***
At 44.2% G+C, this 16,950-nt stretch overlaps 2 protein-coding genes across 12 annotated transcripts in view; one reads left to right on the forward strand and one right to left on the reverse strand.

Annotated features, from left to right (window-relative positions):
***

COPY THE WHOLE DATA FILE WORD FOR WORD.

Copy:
At 44.2% G+C, this 16,950-nt stretch overlaps 2 protein-coding genes across 12 annotated transcripts in view; one reads left to right on the forward strand and one right to left on the reverse strand.

Annotated features, from left to right (window-relative positions):